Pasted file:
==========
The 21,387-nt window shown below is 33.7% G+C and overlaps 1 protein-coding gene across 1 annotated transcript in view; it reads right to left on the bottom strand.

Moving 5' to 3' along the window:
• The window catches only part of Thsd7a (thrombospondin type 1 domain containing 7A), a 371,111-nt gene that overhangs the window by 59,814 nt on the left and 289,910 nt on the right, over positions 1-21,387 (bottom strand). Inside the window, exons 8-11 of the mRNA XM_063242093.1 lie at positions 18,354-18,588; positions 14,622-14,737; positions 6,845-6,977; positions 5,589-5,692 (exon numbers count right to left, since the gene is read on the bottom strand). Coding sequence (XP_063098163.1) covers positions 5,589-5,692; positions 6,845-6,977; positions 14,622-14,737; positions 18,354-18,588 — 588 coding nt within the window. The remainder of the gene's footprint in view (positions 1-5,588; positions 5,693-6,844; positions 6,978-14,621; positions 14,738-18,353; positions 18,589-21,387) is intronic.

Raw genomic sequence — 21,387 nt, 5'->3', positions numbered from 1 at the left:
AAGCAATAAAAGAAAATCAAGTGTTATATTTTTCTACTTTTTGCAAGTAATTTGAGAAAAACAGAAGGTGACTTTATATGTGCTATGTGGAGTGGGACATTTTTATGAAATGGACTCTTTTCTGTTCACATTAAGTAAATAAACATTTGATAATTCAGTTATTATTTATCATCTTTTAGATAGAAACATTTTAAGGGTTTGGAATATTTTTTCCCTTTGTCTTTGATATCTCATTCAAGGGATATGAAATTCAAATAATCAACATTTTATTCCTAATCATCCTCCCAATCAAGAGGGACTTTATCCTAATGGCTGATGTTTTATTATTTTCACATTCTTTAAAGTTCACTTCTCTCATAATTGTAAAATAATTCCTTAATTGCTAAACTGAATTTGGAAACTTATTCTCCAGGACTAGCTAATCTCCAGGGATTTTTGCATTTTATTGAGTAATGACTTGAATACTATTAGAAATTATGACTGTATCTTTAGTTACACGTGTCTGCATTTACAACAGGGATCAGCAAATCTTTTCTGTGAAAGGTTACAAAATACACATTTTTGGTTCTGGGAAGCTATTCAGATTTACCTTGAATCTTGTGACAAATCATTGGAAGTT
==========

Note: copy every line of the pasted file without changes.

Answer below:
The 21,387-nt window shown below is 33.7% G+C and overlaps 1 protein-coding gene across 1 annotated transcript in view; it reads right to left on the bottom strand.

Moving 5' to 3' along the window:
• The window catches only part of Thsd7a (thrombospondin type 1 domain containing 7A), a 371,111-nt gene that overhangs the window by 59,814 nt on the left and 289,910 nt on the right, over positions 1-21,387 (bottom strand). Inside the window, exons 8-11 of the mRNA XM_063242093.1 lie at positions 18,354-18,588; positions 14,622-14,737; positions 6,845-6,977; positions 5,589-5,692 (exon numbers count right to left, since the gene is read on the bottom strand). Coding sequence (XP_063098163.1) covers positions 5,589-5,692; positions 6,845-6,977; positions 14,622-14,737; positions 18,354-18,588 — 588 coding nt within the window. The remainder of the gene's footprint in view (positions 1-5,588; positions 5,693-6,844; positions 6,978-14,621; positions 14,738-18,353; positions 18,589-21,387) is intronic.

Raw genomic sequence — 21,387 nt, 5'->3', positions numbered from 1 at the left:
AAGCAATAAAAGAAAATCAAGTGTTATATTTTTCTACTTTTTGCAAGTAATTTGAGAAAAACAGAAGGTGACTTTATATGTGCTATGTGGAGTGGGACATTTTTATGAAATGGACTCTTTTCTGTTCACATTAAGTAAATAAACATTTGATAATTCAGTTATTATTTATCATCTTTTAGATAGAAACATTTTAAGGGTTTGGAATATTTTTTCCCTTTGTCTTTGATATCTCATTCAAGGGATATGAAATTCAAATAATCAACATTTTATTCCTAATCATCCTCCCAATCAAGAGGGACTTTATCCTAATGGCTGATGTTTTATTATTTTCACATTCTTTAAAGTTCACTTCTCTCATAATTGTAAAATAATTCCTTAATTGCTAAACTGAATTTGGAAACTTATTCTCCAGGACTAGCTAATCTCCAGGGATTTTTGCATTTTATTGAGTAATGACTTGAATACTATTAGAAATTATGACTGTATCTTTAGTTACACGTGTCTGCATTTACAACAGGGATCAGCAAATCTTTTCTGTGAAAGGTTACAAAATACACATTTTTGGTTCTGGGAAGCTATTCAGATTTACCTTGAATCTTGTGACAAATCATTGGAAGTT